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A consumer's perspective on abortion

By Rebecca Huntley - posted Thursday, 22 December 2005

On December 14th, tucked away among stories of ethnic rioting in Sydney’s suburbs, the Telegraph featured a story on current national abortion statistics. The story announced that around 84,218 abortions are performed annually in Australia. This figure comes from a report by the Australian Institute of Health and Welfare, a government agency. The report uses data combined from hospital and non-hospital sources to provide a picture of induced abortion in Australia, as well as providing a basis for regular reporting in the future. Reliable statistics are vital in public policy debates about issues as controversial and emotional as abortion. Hopefully the AIHW can continue to provide them.

The bare figure 84,218 reveals little about abortion in Australia today. Pro-life activists would say even one abortion a year is too many. Others would see the number as reasonable, if you consider the poor quality of sex education in Australian schools and the stigma and financial difficulties facing single, young and economically disadvantaged mothers.

Over the past 18 months, abortion has re-emerged as a topic of conservation at some of the dinner parties I attended. It would hardly surprise readers that the majority of my friends are pro-choice. I have little problem during these discussions talking about the two terminations I had - one when I was 20, the other when I was 25. My confessions are not matched at these dinner parties by any admissions from other guests. But inevitably, I find myself being bailed up privately later on by a female dinner companion, who tells me about her termination or terminations. Despite being happy to call themselves pro-choice, these women, for whatever reason, aren’t comfortable talking about their personal experiences with abortion, even when among friends.


I understand the reluctance: who wants to invite the kinds of harsh judgment often levelled at women who choose to terminate a pregnancy? However, I believe it is vital to the cause of women’s rights that these women speak up. Because if we don’t, pro-life advocates are more than happy to speak for us, to attribute us with the worst motives and character - lack of morality and maternal instinct, stupidity, callousness, avarice, you name it.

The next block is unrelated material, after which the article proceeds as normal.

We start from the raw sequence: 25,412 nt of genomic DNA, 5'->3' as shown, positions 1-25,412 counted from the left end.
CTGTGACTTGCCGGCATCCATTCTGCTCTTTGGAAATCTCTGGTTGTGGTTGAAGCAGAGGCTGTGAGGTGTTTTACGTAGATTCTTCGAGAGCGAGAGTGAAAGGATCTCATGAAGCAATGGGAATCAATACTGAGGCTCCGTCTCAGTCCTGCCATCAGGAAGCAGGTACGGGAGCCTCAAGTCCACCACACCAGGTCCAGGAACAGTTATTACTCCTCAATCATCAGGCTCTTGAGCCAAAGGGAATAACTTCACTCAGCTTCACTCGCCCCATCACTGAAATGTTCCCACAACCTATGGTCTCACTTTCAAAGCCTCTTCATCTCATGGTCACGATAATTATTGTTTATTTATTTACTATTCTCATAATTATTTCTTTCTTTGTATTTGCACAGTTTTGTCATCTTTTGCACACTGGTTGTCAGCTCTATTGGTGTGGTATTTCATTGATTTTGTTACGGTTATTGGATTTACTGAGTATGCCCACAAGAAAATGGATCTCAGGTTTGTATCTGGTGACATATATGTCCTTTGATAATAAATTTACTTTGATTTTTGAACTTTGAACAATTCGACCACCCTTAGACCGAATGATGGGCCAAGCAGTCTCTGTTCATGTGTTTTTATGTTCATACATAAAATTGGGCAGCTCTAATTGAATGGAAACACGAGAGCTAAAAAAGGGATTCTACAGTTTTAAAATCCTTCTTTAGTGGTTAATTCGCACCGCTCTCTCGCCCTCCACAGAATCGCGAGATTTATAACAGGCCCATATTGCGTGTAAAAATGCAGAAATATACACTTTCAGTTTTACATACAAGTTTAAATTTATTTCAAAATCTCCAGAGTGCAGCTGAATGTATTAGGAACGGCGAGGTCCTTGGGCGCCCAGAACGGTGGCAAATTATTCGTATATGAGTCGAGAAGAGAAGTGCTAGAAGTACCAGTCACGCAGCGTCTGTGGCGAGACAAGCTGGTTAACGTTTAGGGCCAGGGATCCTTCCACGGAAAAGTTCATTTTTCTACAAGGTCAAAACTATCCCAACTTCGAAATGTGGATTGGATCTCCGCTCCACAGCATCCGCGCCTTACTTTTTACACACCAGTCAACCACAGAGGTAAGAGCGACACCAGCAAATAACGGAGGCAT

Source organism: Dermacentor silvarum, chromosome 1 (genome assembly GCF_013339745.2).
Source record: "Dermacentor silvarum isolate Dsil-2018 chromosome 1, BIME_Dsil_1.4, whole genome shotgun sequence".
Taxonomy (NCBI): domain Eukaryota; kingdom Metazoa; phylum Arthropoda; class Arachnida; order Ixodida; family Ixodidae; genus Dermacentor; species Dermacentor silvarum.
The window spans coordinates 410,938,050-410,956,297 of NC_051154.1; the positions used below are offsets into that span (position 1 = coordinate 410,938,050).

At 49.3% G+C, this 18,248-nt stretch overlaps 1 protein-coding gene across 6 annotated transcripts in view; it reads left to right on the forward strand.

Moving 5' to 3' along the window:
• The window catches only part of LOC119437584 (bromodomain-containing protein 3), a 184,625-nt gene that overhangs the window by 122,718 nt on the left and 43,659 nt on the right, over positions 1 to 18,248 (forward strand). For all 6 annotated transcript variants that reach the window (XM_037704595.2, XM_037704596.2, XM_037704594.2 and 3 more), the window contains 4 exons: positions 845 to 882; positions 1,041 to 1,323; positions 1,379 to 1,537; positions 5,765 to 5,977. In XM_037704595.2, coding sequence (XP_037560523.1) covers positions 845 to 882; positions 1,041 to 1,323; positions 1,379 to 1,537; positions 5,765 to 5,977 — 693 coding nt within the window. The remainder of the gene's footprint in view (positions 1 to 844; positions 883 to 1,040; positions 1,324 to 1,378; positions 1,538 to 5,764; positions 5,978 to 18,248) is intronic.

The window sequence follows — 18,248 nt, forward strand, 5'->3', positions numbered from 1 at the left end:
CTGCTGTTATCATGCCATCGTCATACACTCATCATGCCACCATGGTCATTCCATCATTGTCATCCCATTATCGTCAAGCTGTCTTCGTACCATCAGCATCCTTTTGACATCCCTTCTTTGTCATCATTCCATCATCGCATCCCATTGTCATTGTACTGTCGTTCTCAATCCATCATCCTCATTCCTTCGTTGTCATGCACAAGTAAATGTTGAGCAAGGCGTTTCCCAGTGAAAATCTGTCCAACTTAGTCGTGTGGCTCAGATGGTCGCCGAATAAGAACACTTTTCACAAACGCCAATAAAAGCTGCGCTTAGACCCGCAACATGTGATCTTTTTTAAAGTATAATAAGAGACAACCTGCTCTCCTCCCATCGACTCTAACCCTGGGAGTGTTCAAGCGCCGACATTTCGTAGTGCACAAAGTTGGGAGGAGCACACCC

When I first got pregnant, I was 20 and found out the hard way that I knew little about reproduction. My parents and my school left it up to me to find out about the mechanics of procreation. I had failed to consult either Cleo or Cosmo (I was more prone to reading novels at the time). In my mind there was no question I would get a termination. All along the line, health professionals asked me, “Have you thought this through? Is this really what you want?” Of course it was.

Thinking back, if I had been forced to attend lengthy counselling sessions or shown photos of a foetus (as some pro-life politicians have suggested), I would have exploded in rage and hurt. No amount of talk or unsolicited advice would have altered the fact I was an unmarried, 20-year-old student with no interest in becoming a mother.

At 25, I found I was pregnant again. You know how is says on contraceptive packets that the contents cannot 100 per cent ensure you won’t fall pregnant? Well, the warnings are right. After a condom broke and the morning after pill failed to work, I still got pregnant. I was in a long-term relationship, but again I wasn’t in a position to have a child. I was still finishing my degree, unmarried and unsettled. I went through with the termination, with the same mind-set as I had at 20.

Looking back at that time and at the relationship I was in, it was the right choice for me. I knew it then and I know it now. I have no shame or regret associated with the decisions I made. That’s not to say they were easy - they weren’t. It was an emotional and difficult time. I was aware, even in my certainty, that I was taking a serious step.

Study after study shows that the majority of Australians support a woman’s right to choose. That may in part be because the majority of Australians have had, or know someone who has had, a personal experience with abortion. They understand that reality is more complex than most pro-lifers recognise. Yet why it is that the voices of the pro-life lobby, a minority, are louder than the majority? It’s time that we all spoke up. Bare statistics can’t reflect the full story.

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About the Author

Rebecca Huntley is a writer and social researcher and the author of the forthcoming The World According to Y (Allen & Unwin).

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